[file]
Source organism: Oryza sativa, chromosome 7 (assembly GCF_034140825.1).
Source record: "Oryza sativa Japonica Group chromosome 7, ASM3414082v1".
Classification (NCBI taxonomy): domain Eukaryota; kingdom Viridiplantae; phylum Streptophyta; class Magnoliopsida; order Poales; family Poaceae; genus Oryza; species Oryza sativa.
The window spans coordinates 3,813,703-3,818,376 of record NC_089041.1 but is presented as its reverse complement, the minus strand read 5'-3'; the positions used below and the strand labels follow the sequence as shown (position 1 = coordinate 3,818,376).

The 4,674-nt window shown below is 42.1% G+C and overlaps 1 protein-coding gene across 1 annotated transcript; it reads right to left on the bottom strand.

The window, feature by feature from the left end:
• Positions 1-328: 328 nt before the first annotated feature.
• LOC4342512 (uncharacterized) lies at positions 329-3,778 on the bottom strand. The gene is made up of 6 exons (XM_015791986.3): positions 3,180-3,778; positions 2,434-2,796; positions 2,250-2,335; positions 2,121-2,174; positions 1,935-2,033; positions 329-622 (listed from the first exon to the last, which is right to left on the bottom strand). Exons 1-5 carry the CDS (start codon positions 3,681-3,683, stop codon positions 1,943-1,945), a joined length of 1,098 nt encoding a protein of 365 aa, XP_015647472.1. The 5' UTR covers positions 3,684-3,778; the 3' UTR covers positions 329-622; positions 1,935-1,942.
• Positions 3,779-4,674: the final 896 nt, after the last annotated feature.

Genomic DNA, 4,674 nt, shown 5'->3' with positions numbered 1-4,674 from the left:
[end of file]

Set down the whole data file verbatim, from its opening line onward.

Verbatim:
Source organism: Oryza sativa, chromosome 7 (assembly GCF_034140825.1).
Source record: "Oryza sativa Japonica Group chromosome 7, ASM3414082v1".
Classification (NCBI taxonomy): domain Eukaryota; kingdom Viridiplantae; phylum Streptophyta; class Magnoliopsida; order Poales; family Poaceae; genus Oryza; species Oryza sativa.
The window spans coordinates 3,813,703-3,818,376 of record NC_089041.1 but is presented as its reverse complement, the minus strand read 5'-3'; the positions used below and the strand labels follow the sequence as shown (position 1 = coordinate 3,818,376).

The 4,674-nt window shown below is 42.1% G+C and overlaps 1 protein-coding gene across 1 annotated transcript; it reads right to left on the bottom strand.

The window, feature by feature from the left end:
• Positions 1-328: 328 nt before the first annotated feature.
• LOC4342512 (uncharacterized) lies at positions 329-3,778 on the bottom strand. The gene is made up of 6 exons (XM_015791986.3): positions 3,180-3,778; positions 2,434-2,796; positions 2,250-2,335; positions 2,121-2,174; positions 1,935-2,033; positions 329-622 (listed from the first exon to the last, which is right to left on the bottom strand). Exons 1-5 carry the CDS (start codon positions 3,681-3,683, stop codon positions 1,943-1,945), a joined length of 1,098 nt encoding a protein of 365 aa, XP_015647472.1. The 5' UTR covers positions 3,684-3,778; the 3' UTR covers positions 329-622; positions 1,935-1,942.
• Positions 3,779-4,674: the final 896 nt, after the last annotated feature.

Genomic DNA, 4,674 nt, shown 5'->3' with positions numbered 1-4,674 from the left: